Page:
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The Federal Budget Deficit

The national policy making process is often described as dysfunctional and in disarray. One can question this conclusion in regard to some policy-making areas; it is hard to deny in regard to the mounting national debt.

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Apocalypse Soon? Finding Solutions to our Deficit Problem

“With the financial future of the nation at risk, you would think federal policymakers would take strong action to prevent the apocalypse,” wrote Ron Haskins of the Brookings Institution. Leonard Burman of the Urban Institute warned of the “potentially disastrous economic consequences” of what he called a “catastrophic budget failure,” even as Jeffrey Miron of the Cato Institute cautioned that “something must change, and soon. Otherwise, nothing will stop the U.S. fiscal train wreck.” When policy experts from think tanks across the ideological spectrum seem near consensus in forecasting such gloom and doom, we should all take notice.

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"Jump" into Deficit Reduction.

1984: the year of my birth, the Macintosh computer, Reagan’s 49-state reelection, and the classic rock anthem “Jump.” Twenty-eight years later, I’m a married man, Republican presidential candidates vie for Reagan’s mantle, and Van Halen has given way to Lady Gaga. And while the latest iPhone is 371% smaller than the original Mac and costs 1254% less, our nation’s deficit has ballooned 659%. Sen. Armstrong’s $200 billion frustration has metastasized to a $1.3 trillion threat.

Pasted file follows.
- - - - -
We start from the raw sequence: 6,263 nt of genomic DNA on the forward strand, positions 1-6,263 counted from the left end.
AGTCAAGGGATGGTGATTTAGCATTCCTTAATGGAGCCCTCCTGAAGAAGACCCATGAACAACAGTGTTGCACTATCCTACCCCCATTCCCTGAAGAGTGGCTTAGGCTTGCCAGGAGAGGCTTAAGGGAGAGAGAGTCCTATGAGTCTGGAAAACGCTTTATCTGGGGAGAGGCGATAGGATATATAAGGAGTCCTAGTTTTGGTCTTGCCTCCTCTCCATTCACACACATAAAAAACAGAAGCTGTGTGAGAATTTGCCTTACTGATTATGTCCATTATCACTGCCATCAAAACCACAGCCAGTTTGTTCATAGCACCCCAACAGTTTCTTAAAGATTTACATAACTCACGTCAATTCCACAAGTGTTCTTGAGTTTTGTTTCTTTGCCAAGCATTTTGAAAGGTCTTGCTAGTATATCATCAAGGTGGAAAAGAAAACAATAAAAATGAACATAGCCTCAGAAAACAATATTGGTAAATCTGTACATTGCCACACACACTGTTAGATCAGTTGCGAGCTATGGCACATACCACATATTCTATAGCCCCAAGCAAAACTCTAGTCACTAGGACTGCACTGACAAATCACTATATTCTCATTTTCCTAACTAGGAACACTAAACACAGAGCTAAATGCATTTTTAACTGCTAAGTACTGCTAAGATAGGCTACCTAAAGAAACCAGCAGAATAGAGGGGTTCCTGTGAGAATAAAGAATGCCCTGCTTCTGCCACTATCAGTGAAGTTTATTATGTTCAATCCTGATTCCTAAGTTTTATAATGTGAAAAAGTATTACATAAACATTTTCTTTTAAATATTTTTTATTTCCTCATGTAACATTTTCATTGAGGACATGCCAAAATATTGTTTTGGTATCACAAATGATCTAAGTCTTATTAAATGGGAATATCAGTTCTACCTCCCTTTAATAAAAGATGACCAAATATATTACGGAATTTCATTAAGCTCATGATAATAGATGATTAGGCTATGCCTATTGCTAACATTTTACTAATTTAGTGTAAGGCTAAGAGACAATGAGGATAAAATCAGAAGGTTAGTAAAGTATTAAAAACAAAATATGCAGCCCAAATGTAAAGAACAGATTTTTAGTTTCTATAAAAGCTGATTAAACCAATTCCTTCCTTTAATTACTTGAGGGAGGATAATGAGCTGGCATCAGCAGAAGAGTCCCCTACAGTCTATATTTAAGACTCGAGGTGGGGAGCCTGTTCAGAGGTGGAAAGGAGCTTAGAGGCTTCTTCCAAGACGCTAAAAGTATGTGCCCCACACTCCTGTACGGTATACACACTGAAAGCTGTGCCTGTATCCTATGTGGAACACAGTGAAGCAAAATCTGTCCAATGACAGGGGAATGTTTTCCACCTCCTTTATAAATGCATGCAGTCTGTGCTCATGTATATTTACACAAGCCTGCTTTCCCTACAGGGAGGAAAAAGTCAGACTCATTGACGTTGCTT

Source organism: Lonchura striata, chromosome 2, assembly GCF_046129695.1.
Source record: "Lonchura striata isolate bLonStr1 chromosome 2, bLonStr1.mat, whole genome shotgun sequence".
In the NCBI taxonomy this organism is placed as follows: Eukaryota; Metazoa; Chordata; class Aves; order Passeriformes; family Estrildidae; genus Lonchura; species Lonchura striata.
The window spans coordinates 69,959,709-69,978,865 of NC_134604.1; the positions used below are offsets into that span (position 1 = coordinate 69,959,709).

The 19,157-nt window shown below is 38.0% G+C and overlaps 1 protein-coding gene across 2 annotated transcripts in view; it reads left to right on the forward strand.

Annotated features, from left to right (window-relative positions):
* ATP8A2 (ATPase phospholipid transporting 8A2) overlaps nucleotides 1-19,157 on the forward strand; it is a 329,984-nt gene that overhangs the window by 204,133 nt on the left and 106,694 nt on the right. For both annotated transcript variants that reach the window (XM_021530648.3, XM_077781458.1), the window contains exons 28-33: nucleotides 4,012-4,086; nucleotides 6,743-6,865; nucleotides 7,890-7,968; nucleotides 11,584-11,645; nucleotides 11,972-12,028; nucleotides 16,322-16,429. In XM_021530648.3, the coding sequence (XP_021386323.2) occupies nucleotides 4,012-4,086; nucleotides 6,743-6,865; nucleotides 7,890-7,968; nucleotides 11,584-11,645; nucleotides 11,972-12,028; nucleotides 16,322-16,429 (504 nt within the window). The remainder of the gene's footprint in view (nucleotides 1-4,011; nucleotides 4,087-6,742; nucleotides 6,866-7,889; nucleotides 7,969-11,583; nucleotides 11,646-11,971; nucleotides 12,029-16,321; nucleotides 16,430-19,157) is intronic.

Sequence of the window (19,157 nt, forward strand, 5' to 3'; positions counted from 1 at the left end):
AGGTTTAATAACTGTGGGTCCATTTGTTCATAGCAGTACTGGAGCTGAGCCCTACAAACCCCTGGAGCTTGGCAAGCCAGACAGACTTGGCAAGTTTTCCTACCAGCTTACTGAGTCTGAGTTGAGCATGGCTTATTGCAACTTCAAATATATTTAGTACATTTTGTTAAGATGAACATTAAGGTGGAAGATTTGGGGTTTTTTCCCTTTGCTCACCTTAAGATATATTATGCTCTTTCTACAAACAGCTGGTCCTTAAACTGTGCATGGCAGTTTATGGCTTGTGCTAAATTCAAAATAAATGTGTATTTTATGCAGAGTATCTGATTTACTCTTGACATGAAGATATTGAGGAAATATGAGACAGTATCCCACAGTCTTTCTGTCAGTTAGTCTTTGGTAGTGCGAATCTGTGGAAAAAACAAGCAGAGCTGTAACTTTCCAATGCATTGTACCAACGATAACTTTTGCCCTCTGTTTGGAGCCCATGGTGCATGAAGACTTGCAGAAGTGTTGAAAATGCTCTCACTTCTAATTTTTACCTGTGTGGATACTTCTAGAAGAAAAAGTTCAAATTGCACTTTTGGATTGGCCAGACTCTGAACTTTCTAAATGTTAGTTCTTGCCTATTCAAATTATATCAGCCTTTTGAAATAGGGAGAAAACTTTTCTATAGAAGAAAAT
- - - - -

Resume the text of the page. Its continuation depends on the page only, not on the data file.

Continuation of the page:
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Topic #1: The Federal Budget Deficit

Please Consider the following Potential Leading Questions

#1: Can the current federal budget deficit be reduced adequately by only enacting cuts in federal expenditures? If so, what areas should be cut?

 #2: Can the current federal budget deficit be reduced adequately solely by enacting tax reform? If so, what aspects of current tax law should be reformed?

 #3: Is a combination of cuts in federal expenditures and tax reform needed to address our current budget deficit problem? If so, in our current political climate what combination is both feasible and good public policy?

 #4: What approach to cutting our current federal deficit, if any, will not adversely impede the pressing current need to create jobs for the unemployed?

 #5: What are the differences between short-term and long-term solutions to our federal budget deficit problem?

 Launch Date for the conversation: February 1, 2012

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